Wednesday, 18 January 2017

The Missing Hours - Emma Kavanagh

A story  that is both enjoyable and enlightening.

It is a thriller like any other. But what makes it different from the rest is the way it sheds light on an industry that is not so well known.  The kidnap and ransom industry is a very secret and high profile, one full of risks and dangers. Kavanagh has weaved a tale based on it and what a compelling story it is!


DC Leah Mackay is investigating the case of a mother of two girls, who just vanished from the playground. She resurfaces hours later much to everyone but with no recollection of where she had been.

Her brother, DS Finn Hale is investigating a murder of a solicitor. As the brother sister duo get down to work, they cannot help thinking there is a connection between the two and get set to reveal some shocking secrets. 

What works:
  • The story is told through various perspectives. The detectives and the central characters take turns to tell their versions. It is a very fascinating yet complex device. I admit there were times when the police version of it got a bit confusing. However, the case histories were a great read. It got me hooked and it felt like I was learning about something new.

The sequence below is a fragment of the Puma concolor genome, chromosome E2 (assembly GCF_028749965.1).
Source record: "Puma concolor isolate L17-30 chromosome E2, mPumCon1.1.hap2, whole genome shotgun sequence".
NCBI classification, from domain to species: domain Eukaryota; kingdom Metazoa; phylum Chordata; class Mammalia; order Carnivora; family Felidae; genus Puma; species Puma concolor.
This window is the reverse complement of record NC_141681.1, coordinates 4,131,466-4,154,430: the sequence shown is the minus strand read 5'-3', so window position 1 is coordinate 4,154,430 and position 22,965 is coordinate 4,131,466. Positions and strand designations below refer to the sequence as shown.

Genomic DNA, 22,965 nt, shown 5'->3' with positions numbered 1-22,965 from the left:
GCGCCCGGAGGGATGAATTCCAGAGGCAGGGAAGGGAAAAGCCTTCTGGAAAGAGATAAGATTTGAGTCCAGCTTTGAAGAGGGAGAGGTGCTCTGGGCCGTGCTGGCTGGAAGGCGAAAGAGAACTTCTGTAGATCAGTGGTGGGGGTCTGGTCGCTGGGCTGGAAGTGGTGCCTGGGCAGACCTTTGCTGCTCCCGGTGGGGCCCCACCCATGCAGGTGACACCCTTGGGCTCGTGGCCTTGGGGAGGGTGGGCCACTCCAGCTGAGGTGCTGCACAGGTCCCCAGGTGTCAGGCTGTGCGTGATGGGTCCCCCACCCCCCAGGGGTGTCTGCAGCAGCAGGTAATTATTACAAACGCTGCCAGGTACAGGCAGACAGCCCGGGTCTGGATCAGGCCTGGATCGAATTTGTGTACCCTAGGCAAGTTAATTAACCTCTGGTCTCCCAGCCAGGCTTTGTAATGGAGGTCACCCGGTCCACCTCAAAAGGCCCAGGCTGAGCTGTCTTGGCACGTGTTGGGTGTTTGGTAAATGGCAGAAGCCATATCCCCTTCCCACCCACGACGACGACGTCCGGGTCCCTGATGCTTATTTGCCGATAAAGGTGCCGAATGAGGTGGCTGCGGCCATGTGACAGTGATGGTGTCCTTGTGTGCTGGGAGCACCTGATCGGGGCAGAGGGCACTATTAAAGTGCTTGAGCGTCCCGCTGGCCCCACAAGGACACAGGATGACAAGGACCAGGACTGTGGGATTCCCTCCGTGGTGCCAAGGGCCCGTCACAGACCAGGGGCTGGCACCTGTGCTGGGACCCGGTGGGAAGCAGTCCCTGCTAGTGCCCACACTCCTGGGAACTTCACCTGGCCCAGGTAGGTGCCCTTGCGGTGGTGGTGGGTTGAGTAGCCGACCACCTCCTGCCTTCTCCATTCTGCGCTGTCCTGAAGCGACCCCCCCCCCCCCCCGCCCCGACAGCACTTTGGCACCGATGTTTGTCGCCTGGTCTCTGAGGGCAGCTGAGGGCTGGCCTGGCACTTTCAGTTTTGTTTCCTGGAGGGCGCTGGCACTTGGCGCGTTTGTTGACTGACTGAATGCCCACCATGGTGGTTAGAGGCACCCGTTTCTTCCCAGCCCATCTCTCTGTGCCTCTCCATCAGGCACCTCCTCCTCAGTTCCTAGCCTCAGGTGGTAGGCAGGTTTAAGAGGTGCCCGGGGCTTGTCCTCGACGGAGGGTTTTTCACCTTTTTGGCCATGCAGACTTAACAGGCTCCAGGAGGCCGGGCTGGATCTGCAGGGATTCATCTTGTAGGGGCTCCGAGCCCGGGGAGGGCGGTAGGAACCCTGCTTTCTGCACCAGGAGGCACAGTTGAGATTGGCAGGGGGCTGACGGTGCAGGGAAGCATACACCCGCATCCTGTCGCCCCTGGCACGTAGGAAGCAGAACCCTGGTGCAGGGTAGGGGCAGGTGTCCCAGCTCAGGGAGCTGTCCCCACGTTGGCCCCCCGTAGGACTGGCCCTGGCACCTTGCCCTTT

• The characters are so strong. Ed and Serena Cole, Dominic, Seth and Beck are such significant personas. They have a distinct personalities shaped by their military backgrounds. 
  • A good deal of research has gone into it. As the author admits in the author's note, it was a tough call deciding on how to write about a high profile industry without divulging its dealings. The plot reflects the writer's ability to weave fact and fiction well. Wow!
  • Kavanagh's psychology background shows how she is concerned about the mindset of her characters by laying out pointers for the way they act. Leah can identify herself with Serena and Orla. This prompts her to act in a certain way, as Finn points out. These sublties add to the persona making them well rounded and strong.
  • Her work experience also reveals itself in the way she talks about the police force and the challenges they face. Her characters look humane yet committed to their work, adding strength to the narrative. 
What doesn't:
  • The story gets a bit confusing at the beginning as mentioned earlier. 

A great read, something very different to the other crime thrillers. The writer's style and content both put her in a different league. Highly recommended.

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